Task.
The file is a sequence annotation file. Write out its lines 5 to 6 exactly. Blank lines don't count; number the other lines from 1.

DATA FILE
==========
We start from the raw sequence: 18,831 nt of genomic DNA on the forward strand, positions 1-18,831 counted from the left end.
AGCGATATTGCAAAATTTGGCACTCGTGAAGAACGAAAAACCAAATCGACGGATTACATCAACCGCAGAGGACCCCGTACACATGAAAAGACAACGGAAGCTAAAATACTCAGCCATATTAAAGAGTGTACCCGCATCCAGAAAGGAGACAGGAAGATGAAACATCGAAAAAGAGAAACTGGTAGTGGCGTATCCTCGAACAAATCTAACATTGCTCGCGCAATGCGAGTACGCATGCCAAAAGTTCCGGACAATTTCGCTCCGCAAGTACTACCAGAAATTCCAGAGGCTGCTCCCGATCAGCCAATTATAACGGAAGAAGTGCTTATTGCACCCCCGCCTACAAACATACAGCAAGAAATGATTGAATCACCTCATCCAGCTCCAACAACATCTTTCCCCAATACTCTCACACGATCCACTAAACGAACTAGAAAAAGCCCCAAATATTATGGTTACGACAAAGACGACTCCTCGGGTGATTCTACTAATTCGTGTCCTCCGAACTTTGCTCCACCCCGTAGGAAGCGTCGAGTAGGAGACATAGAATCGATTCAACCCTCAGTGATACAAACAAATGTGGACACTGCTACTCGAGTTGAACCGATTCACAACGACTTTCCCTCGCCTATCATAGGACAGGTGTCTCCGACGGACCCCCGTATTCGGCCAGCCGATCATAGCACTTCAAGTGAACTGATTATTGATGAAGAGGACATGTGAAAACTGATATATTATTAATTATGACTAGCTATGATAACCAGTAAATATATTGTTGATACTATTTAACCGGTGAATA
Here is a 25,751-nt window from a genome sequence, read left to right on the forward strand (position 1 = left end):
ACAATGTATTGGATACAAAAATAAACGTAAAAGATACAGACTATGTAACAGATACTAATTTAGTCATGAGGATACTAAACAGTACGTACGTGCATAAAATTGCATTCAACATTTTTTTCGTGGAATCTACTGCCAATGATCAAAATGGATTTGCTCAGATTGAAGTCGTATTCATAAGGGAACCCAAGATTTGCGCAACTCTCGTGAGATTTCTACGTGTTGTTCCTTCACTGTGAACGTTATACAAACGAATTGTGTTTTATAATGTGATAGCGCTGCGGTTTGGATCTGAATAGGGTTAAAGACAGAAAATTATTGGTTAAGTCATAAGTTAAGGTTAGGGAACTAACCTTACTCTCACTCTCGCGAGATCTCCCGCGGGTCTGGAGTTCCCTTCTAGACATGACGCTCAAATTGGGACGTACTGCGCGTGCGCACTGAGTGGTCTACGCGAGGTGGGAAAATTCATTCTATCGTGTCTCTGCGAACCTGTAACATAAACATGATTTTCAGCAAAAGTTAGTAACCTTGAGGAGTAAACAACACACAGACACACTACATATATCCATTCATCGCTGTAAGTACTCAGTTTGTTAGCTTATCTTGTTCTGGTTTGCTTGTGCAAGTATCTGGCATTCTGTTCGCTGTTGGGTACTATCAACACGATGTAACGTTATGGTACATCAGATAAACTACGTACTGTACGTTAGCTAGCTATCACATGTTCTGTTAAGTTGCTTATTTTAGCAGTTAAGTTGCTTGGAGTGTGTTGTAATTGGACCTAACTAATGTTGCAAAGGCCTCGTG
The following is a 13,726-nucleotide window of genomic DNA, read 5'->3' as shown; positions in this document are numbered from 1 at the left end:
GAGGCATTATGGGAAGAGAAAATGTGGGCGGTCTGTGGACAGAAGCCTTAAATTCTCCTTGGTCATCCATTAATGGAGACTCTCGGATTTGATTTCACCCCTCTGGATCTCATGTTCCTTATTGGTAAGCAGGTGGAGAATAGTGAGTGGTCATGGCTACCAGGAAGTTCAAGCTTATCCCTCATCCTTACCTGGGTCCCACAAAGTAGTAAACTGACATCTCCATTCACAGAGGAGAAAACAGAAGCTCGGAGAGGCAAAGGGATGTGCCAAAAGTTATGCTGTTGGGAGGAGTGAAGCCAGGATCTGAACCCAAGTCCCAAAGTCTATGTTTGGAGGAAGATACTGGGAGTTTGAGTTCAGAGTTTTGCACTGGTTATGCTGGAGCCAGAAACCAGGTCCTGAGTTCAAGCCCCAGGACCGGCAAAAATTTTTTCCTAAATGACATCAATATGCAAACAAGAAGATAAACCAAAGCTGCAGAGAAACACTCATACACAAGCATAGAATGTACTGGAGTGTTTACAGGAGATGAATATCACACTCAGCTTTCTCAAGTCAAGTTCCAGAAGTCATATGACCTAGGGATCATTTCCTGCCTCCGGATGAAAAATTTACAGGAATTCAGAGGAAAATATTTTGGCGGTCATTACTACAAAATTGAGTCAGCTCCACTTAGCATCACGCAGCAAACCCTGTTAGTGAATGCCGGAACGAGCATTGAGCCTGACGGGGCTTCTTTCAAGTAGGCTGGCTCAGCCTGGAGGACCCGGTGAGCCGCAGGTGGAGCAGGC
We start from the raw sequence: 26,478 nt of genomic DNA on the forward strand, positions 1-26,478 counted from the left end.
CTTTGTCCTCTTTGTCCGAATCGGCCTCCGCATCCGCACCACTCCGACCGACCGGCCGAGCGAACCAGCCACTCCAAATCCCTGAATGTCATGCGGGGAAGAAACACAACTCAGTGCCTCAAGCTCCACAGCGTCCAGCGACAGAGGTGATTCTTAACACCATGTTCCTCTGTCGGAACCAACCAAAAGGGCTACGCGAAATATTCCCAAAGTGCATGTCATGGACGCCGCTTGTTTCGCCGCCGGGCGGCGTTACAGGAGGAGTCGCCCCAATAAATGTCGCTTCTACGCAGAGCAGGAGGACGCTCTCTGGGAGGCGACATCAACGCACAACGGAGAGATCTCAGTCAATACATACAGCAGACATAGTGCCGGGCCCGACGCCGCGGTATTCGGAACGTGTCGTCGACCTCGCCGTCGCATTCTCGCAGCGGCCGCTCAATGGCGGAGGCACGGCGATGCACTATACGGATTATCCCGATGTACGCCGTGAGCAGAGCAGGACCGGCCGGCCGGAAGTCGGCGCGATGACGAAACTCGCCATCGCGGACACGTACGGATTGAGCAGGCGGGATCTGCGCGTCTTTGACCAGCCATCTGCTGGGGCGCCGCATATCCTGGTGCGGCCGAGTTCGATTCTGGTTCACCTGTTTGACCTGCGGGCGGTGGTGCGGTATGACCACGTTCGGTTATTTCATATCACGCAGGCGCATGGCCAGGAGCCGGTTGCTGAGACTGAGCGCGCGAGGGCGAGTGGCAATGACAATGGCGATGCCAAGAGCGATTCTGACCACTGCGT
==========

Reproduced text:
The following is a 13,726-nucleotide window of genomic DNA, read 5'->3' as shown; positions in this document are numbered from 1 at the left end:
GAGGCATTATGGGAAGAGAAAATGTGGGCGGTCTGTGGACAGAAGCCTTAAATTCTCCTTGGTCATCCATTAATGGAGACTCTCGGATTTGATTTCACCCCTCTGGATCTCATGTTCCTTATTGGTAAGCAGGTGGAGAATAGTGAGTGGTCATGGCTACCAGGAAGTTCAAGCTTATCCCTCATCCTTACCTGGGTCCCACAAAGTAGTAAACTGACATCTCCATTCACAGAGGAGAAAACAGAAGCTCGGAGAGGCAAAGGGATGTGCCAAAAGTTATGCTGTTGGGAGGAGTGAAGCCAGGATCTGAACCCAAGTCCCAAAGTCTATGTTTGGAGGAAGATACTGGGAGTTTGAGTTCAGAGTTTTGCACTGGTTATGCTGGAGCCAGAAACCAGGTCCTGAGTTCAAGCCCCAGGACCGGCAAAAATTTTTTCCTAAATGACATCAATATGCAAACAAGAAGATAAACCAAAGCTGCAGAGAAACACTCATACACAAGCATAGAATGTACTGGAGTGTTTACAGGAGATGAATATCACACTCAGCTTTCTCAAGTCAAGTTCCAGAAGTCATATGACCTAGGGATCATTTCCTGCCTCCGGATGAAAAATTTACAGGAATTCAGAGGAAAATATTTTGGCGGTCATTACTACAAAATTGAGTCAGCTCCACTTAGCATCACGCAGCAAACCCTGTTAGTGAATGCCGGAACGAGCATTGAGCCTGACGGGGCTTCTTTCAAGTAGGCTGGCTCAGCCTGGAGGACCCGGTGAGCCGCAGGTGGAGCAGGC